There is no quick fix for drug addiction and no easy method to kick the habit. Drug detox and rehab is the only way to deal with this life-destroying problem, but it requires a great deal of support from a medical professional or rehab expert.
What is drug detox?
Drug detox is essentially the managed termination of drug consumption. In clinical terms, drug detoxification is the process whereby the drugs that you have consumed are purged from your body. This is not a pleasant experience, especially if you are a long-term or heavy drug user.
Habitual drug use alters the chemicals in your brain, making the body dependent on your drug of choice and when you stop taking those drugs your body will experience withdrawal symptoms. Physical withdrawal symptoms can range from mild to intense, depending on the duration and seriousness of your addiction to drugs or alcohol and the type of drugs that you take.
What is medical detox?
Many drug addicts attempt to detox by going cold turkey. This can be extremely dangerous and, in most cases, medical detox is a necessary part of a successful treatment plan. When you join an inpatient detox program you will be under constant medical supervision and may receive prescription drugs like Buprenorphine and Naltrexone to reduce the physical withdrawal symptoms.
Many addicts who enter drug detox are addicted to opiates and detoxing cold turkey can have serious side effects and lead to long-term health problems. When you detox from opiates, it is important to be under medical care so that a doctor can prescribe partial opiate agonists (like Buprenorphine) to suppress the debilitating withdrawal symptoms. Tapering off opiates allows you to engage in therapy, counselling and support group sessions and prevent recurring relapses. The minimum inpatient opiate detox takes at least two weeks, with or without medical intervention and prescription drugs, but your detox could take longer, depending on the length and severity of your opiate addiction.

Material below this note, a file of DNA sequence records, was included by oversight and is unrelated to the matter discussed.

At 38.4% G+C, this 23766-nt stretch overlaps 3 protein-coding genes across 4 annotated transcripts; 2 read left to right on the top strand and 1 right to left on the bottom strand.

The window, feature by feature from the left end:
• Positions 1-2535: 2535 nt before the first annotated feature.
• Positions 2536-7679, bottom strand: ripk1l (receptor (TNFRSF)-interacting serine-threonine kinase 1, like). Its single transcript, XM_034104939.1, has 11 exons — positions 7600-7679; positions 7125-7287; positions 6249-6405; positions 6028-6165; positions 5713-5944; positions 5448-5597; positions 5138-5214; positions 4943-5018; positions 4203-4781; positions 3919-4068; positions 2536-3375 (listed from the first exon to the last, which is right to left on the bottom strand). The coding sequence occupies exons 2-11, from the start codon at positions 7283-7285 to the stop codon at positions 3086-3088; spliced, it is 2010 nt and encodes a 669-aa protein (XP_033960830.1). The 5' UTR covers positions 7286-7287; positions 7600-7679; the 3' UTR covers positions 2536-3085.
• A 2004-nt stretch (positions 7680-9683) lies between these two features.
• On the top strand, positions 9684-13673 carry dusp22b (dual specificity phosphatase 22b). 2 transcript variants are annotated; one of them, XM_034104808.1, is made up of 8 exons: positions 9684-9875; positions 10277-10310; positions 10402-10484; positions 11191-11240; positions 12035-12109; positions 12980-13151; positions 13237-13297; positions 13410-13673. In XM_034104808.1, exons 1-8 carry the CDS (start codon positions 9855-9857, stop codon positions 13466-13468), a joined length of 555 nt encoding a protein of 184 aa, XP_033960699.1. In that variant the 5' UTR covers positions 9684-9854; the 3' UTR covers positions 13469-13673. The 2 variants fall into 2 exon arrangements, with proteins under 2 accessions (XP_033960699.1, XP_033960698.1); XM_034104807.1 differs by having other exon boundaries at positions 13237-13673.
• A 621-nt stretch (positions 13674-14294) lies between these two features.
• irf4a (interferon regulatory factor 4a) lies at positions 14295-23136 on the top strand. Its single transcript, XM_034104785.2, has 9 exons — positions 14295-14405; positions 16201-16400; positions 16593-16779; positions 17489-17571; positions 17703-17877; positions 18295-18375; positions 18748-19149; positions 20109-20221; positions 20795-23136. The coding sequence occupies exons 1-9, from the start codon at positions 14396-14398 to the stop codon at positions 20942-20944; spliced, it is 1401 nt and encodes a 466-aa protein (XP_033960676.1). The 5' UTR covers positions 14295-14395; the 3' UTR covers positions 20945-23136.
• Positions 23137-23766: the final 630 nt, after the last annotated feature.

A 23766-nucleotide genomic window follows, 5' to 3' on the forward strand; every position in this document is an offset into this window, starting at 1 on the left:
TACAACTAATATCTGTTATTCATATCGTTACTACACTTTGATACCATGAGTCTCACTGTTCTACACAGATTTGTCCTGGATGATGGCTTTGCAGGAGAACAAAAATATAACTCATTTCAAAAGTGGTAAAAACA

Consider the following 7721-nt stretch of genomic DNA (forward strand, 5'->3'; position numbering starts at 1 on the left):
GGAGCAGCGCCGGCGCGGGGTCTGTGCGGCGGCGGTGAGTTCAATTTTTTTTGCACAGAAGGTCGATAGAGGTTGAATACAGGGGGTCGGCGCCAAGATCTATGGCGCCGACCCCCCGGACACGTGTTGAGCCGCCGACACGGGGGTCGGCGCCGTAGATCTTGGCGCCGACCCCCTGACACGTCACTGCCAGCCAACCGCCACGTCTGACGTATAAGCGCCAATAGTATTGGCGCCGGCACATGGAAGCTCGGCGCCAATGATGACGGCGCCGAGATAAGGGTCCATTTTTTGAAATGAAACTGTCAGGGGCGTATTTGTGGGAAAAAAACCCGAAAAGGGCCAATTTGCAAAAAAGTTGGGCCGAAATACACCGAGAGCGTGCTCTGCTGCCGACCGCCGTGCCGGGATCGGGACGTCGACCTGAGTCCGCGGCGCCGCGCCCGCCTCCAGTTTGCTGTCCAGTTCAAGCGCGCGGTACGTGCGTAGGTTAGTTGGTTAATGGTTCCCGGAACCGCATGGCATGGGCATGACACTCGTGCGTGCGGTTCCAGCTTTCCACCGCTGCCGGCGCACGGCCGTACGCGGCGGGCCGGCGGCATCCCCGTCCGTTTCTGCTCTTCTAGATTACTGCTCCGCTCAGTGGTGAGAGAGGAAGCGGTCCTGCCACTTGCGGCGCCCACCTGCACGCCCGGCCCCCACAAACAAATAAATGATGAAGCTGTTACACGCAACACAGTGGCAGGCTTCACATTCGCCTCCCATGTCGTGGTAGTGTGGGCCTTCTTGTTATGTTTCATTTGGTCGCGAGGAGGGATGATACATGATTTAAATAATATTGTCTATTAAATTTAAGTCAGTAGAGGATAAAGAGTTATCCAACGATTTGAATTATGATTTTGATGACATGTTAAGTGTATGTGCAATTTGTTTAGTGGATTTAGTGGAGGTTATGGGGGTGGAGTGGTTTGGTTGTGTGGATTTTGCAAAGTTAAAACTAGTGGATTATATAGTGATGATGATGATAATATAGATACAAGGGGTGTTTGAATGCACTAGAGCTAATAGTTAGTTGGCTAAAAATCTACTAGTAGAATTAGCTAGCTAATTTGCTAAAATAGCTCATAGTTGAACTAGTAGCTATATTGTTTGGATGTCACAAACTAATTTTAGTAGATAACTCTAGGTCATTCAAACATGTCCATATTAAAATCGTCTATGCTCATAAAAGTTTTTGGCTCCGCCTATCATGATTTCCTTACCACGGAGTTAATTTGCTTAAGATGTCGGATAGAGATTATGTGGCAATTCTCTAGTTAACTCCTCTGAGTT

What to expect during drug detox?
There are a number of treatment options available to addicts but drug detox is a challenge even for the most committed patient. Because your body is physically addicted to drugs you can’t just expect to go cold turkey and walk away cured. Drug detox does not work like that and it takes ongoing support from dedicated family members, medical professionals, and treatment facility staff to truly break the habit and live a healthy life. Before you enter a drug detox treatment program it is important to know what to expect. When you know what is going to happen, you will be better prepared to deal with the mental, physical and emotional side effects of withdrawal.
Withdrawal symptoms vary from person to person and will depend on the number and type of drugs that you are addicted to, the severity of your addiction, the existence of co-occurring physical or mental health disorders, the half-life of the drugs you take as well as the level and frequency of your drug use. The most difficult part of drug detox is the first 48 hours or two days. The first symptoms of withdrawal typically take five to ten hours to manifest and this is when the symptoms will be at their worst. If you are an inpatient at a rehab clinic and under medical supervision, you will most likely be given medication to ease the symptoms during this time.